(2) The intertitles on Image use the correct expressionistic style as per the 1920 release. from what I recall, Kino's are the 'normalised' printed intertitles from 1923.

(3) The Kino version has possibly the most insensitive layer transition location I have ever come across. For reasons of their own Kino put an intertitle before the final sequence in the asylum, and it would have been a natural place for a layer transition. Instead they put it a few seconds into the final sequence (and only a couple of minutes before the end of the film!). Image has no layer transition.

(4) Both scores on the Kino version are dreadful. One consists of strange electronic noises, while the 'orchestral' one is pretty inappropriate. Instead Image chose a very nice specially composed score by Timothy Brock which is a remarkably effective pastiche in the style of Alban Berg (very appropriate for an expressionist film).

(5) Image has a commentary track; it's not clear that Kino does (I can't remember, but certainly it isn't mentioned in the blurb on the back).
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208 of 218 people found the following review helpful
5.0 out of 5 stars a note to confused amazon users... January 23, 2005
Amazon does NOT differentiate its reviews of titles (be it book/DVD's/vhs etc) by this or that edition by any of the many companies that release your review of the cheapy public domain Alpha dvd(to name just one of the several CRAP distributors of old movies)and the words you write about the restored fine print Kino International(to name one of the very excellent distributors of old movies)will be all on the same page, WHATEVER version you have selected!!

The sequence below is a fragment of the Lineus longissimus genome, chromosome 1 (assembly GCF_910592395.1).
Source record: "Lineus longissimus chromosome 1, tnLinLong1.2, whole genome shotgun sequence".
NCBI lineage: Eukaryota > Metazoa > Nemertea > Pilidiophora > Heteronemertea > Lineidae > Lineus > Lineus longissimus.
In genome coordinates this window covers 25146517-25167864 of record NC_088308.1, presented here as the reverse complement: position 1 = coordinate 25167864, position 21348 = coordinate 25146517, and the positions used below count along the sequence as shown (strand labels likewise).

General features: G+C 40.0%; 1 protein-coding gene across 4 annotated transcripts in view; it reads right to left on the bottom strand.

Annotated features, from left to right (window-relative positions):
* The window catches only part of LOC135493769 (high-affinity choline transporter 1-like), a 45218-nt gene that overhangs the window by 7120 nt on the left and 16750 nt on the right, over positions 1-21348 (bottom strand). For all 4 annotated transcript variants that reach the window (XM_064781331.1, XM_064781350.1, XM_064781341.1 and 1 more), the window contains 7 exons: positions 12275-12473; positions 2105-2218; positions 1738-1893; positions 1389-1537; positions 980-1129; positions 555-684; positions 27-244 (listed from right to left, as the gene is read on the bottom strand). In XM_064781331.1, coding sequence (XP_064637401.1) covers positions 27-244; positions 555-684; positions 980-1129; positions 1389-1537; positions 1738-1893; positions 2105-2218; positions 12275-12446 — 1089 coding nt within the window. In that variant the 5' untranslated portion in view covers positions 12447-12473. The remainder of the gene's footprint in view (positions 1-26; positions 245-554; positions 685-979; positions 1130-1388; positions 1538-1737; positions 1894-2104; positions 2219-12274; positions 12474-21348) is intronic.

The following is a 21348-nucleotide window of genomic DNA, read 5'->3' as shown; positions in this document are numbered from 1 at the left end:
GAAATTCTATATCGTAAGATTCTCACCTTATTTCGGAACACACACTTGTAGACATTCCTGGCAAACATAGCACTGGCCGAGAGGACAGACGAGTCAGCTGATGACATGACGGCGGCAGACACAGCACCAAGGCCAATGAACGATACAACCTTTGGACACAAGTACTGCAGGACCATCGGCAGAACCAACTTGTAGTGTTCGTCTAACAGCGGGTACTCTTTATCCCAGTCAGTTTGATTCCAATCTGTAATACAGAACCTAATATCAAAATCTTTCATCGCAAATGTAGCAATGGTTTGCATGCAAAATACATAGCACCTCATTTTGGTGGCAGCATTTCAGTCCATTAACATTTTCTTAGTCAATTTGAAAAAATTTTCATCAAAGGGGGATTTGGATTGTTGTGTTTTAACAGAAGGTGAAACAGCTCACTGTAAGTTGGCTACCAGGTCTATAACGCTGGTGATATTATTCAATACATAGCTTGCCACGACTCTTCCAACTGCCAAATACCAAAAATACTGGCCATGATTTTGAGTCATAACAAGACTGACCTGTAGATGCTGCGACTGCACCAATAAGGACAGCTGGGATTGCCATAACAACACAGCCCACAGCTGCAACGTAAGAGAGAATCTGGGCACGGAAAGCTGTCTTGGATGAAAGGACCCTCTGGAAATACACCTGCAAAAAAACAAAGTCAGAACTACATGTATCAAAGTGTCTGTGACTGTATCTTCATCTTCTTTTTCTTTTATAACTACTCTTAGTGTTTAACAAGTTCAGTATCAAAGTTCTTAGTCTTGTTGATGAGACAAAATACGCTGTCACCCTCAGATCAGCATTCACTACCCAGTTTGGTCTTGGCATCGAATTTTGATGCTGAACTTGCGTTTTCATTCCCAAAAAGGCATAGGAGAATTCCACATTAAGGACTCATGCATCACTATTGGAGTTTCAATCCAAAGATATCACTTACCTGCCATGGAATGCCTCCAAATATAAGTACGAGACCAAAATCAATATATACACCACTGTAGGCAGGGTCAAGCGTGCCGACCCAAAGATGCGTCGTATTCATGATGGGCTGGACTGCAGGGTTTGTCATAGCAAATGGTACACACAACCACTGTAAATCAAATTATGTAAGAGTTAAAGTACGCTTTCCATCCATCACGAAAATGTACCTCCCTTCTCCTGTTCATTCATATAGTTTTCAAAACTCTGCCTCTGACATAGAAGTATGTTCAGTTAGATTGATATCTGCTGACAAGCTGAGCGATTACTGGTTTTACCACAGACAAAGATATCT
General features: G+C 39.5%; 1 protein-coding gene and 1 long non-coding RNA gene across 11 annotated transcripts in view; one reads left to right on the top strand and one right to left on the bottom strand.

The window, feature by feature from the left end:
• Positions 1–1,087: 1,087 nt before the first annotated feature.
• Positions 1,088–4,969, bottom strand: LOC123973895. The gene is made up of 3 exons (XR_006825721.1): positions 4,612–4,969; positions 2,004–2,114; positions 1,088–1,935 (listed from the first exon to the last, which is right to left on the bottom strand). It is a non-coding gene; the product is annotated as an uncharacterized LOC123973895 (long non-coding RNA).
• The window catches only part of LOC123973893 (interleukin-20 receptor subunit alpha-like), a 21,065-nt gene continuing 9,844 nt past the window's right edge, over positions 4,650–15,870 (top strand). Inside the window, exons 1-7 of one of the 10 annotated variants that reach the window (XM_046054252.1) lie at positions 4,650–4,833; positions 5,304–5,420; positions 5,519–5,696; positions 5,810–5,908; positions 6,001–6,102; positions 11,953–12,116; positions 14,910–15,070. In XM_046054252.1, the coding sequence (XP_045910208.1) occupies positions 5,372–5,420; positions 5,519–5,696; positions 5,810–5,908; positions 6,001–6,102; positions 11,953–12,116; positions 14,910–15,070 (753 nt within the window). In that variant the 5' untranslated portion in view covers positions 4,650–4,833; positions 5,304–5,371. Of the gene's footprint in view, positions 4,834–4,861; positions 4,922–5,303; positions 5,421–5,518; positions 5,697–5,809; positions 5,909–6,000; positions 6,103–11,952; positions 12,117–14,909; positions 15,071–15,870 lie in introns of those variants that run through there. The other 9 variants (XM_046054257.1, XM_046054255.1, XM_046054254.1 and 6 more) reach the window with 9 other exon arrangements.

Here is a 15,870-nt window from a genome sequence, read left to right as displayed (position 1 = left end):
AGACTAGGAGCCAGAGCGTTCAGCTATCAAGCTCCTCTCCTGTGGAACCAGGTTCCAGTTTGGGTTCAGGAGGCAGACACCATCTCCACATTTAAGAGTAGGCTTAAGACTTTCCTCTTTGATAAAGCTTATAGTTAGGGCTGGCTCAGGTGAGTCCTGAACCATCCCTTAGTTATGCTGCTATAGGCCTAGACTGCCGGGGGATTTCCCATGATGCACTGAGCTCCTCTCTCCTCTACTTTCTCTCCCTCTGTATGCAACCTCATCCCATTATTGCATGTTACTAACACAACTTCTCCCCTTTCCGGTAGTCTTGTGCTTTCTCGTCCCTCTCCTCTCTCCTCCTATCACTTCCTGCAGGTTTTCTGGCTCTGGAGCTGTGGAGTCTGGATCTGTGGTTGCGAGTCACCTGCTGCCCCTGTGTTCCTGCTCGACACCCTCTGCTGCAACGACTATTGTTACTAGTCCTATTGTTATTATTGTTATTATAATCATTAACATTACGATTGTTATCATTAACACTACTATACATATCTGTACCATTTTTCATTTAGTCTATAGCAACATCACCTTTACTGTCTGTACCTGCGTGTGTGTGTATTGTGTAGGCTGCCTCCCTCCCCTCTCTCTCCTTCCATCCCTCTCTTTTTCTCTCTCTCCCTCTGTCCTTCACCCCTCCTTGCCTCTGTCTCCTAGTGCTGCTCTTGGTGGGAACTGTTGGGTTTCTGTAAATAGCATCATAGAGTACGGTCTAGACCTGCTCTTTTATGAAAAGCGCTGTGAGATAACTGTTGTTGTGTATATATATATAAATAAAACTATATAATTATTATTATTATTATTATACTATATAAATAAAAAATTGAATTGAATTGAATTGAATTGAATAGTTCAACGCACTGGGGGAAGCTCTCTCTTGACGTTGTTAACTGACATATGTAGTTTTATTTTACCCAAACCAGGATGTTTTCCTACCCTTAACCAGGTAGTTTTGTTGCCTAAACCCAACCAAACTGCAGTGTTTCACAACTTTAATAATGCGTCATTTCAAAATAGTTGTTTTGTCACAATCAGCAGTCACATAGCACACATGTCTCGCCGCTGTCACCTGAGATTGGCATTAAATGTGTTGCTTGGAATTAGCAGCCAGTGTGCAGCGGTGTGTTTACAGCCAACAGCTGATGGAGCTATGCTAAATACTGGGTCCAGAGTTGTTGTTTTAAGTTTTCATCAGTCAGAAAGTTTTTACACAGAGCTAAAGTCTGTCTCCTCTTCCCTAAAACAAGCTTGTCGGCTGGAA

Having said that , my review is of the KINO dvd release , a very fine one as this company does not distribute anything less(you pay more, but if you know anything about silent and classic movies it will be no secret to you that if you pay peanuts that is exactly what you will get....) is however disconserting to see that even the best available dvd release still hasn't been cleaned up to the degree that other classic silent masterpieces have..surely with todays technology a digital "hoovering" of this film is not too much to ask.

Wonderful film of course, but you know that otherwise you wouldn't even be reading these reviews, and the KINO version is , so far, the best you can get for your money.
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100 of 104 people found the following review helpful